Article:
Movie review – Travelling as an escape in Into the Wild

To some, travelling means more than getting to know a different place. Travelling means escaping from a disturbing and upsetting reality to rebuild a new life, out of the blue, with no strings attached. Going somewhere else is a restart, a process of self-discovering to many people, as it was to Alexander Supertramp, the alter ego of Christopher McCandless, a real-life character made into the big screen in the movie Into the Wild (2007).

Directed by the actor Sean Penn, Into the Wild reached the screens bringing the amazing adventures of a young man who was sick of living the life of his upper middle class parents. The idea of having a mediocre life surrounded by the desire of accumulating money and material goods was Chris’s worst idea of happiness. Upon graduating with honors in a great North American university in the state of Georgia, Christopher decided that it was time to flee.

He then more than travelled. He escaped, ran away, vanished without saying goodbye to his sister or parents. He simply did what a lot of people today want to do: he disappeared.

His disappearance was an act of defiance against his parents’ hypocritical lives, of which Chris deeply disapproved. Not at all worried about the consequences of going missing to his family and the police, he started a new life by hitch-hiking all over the United States, all alone, with “no phone, no pool, no pets, no cigarettes. Ultimate freedom. An extremist. An aesthetic voyager whose home is the road.”

What sounds like a typical road trip movie is actually one of the most poetic and meaningful films ever made. Based on the biographical book written by John Krakauer released in 1996, the movie translated masterfully the deep feelings Chris lived throughout his experience across the United States.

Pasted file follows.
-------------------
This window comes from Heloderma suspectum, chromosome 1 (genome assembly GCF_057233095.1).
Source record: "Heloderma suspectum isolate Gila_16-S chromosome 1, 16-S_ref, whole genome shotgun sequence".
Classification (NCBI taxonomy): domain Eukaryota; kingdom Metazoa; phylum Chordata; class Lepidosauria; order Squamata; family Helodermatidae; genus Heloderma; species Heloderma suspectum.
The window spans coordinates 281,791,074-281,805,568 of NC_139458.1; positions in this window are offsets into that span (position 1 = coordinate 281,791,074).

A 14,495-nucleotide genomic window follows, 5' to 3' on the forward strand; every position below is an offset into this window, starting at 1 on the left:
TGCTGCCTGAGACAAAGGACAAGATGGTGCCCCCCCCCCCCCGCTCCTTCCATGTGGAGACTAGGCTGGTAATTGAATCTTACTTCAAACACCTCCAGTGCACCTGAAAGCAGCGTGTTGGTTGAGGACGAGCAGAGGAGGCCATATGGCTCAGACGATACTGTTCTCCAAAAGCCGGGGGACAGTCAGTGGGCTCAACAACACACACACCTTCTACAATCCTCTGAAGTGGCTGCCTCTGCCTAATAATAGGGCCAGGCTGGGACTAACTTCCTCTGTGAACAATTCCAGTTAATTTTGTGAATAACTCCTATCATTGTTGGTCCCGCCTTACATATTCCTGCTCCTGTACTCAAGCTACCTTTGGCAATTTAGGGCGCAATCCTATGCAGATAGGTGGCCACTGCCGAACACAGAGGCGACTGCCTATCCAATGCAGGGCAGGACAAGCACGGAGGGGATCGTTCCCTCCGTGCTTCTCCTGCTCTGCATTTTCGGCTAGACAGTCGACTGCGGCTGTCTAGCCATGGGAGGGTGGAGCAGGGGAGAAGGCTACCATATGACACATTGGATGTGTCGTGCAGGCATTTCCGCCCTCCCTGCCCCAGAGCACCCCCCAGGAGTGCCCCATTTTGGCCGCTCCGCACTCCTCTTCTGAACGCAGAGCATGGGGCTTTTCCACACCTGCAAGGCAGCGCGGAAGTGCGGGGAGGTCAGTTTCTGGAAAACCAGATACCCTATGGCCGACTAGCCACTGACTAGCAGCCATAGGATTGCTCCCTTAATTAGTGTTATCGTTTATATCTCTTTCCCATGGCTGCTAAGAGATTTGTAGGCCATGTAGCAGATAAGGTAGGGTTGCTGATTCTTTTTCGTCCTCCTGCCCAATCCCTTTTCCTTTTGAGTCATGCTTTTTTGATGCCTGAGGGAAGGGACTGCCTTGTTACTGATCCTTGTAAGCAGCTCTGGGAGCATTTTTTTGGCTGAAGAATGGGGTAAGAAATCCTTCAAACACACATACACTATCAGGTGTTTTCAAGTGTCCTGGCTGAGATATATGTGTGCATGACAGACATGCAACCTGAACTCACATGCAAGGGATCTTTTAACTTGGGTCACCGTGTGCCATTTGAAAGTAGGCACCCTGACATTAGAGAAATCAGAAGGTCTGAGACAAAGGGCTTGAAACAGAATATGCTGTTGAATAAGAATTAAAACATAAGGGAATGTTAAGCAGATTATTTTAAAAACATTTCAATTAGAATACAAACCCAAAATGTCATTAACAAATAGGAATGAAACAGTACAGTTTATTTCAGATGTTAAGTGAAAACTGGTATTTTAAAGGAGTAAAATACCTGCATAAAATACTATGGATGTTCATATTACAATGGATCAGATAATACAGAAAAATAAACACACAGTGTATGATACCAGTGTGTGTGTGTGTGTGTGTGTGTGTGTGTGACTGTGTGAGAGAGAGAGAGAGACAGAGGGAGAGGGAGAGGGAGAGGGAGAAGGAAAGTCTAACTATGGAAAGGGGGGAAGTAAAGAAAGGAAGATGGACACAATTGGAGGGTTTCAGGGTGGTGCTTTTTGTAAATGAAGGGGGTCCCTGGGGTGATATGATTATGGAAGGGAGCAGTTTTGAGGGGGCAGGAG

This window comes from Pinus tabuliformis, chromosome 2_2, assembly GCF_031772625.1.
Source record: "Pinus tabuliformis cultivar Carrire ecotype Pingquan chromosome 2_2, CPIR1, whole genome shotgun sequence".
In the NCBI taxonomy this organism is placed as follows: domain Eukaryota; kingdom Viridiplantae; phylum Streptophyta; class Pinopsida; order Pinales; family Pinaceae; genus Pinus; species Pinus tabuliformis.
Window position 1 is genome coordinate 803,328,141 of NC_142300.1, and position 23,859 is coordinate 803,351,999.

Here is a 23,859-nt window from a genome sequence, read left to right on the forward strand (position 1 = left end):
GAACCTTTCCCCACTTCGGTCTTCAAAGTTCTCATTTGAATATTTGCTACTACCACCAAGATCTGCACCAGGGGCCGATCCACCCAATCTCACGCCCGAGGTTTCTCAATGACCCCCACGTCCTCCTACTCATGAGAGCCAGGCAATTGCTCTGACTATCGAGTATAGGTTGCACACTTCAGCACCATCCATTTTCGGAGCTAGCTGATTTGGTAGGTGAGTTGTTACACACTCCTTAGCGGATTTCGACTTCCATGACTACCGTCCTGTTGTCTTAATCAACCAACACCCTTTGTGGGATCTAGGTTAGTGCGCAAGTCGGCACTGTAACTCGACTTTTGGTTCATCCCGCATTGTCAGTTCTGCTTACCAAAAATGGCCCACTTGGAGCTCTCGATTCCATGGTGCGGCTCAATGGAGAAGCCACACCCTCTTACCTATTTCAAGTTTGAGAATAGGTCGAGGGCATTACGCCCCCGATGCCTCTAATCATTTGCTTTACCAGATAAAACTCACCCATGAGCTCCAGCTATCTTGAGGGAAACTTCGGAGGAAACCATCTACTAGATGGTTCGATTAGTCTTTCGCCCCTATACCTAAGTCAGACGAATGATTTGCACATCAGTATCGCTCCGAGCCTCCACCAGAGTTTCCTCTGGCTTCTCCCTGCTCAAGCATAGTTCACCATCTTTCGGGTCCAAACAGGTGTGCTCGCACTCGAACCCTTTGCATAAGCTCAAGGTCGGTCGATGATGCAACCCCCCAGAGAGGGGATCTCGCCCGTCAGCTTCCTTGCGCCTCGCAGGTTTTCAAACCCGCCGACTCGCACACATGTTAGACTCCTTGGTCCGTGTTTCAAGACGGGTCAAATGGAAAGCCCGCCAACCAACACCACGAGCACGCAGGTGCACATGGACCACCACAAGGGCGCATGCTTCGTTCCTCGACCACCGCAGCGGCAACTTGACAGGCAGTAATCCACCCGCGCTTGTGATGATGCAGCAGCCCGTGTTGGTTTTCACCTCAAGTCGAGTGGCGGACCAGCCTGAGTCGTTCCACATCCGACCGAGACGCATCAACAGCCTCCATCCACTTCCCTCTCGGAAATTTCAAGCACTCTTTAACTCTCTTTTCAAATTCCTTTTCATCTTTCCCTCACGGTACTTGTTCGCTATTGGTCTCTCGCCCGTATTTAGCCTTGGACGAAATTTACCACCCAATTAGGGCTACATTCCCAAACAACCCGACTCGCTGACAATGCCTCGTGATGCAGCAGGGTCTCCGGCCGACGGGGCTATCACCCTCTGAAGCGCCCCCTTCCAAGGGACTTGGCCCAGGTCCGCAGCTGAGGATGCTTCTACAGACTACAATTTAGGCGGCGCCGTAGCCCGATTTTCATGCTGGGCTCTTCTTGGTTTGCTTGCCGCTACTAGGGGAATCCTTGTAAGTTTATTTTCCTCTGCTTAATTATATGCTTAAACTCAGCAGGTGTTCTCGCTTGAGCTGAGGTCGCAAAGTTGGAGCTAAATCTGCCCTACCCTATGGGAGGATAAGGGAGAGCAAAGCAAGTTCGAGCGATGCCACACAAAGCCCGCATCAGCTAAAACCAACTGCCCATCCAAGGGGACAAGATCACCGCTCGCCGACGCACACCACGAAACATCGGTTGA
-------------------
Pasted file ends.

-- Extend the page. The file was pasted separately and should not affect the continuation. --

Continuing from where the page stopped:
With quotes from the great North American writer Thoreau, Chris made many real friends who got touched by his bravery, his loneliness and his deep rage against society’s way of living.

“I’m going to paraphrase Thoreau here… rather than love, than money, than faith, than fame, than fairness… give me truth.” – Christopher McCandless

While travelling, Chris decided that his goal was to reach Alaska, the distant northern state of the U.S., known for being incredibly cold and hostile. And that amazing place became Chris’s perfect life, as well as his biggest nightmare.


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The amazing images of the American nature alongside Chris’s deep philosophical questions were magically brought to life by the soundtrack by Eddie Vedder, the lead singer of Pearl Jam.

Performed by the actor Emile Hirsch, who masterfully got into the complex soul of Chris, the movie undoubtedly is a unique masterpiece that combines an amazing real life story of rage against an hypocritical society and passion for simple living. A movie worth watching because it brings us amazing performances of all actors involved, a poetic vision and direction by Sean Penn and a cinematography really rare to find.


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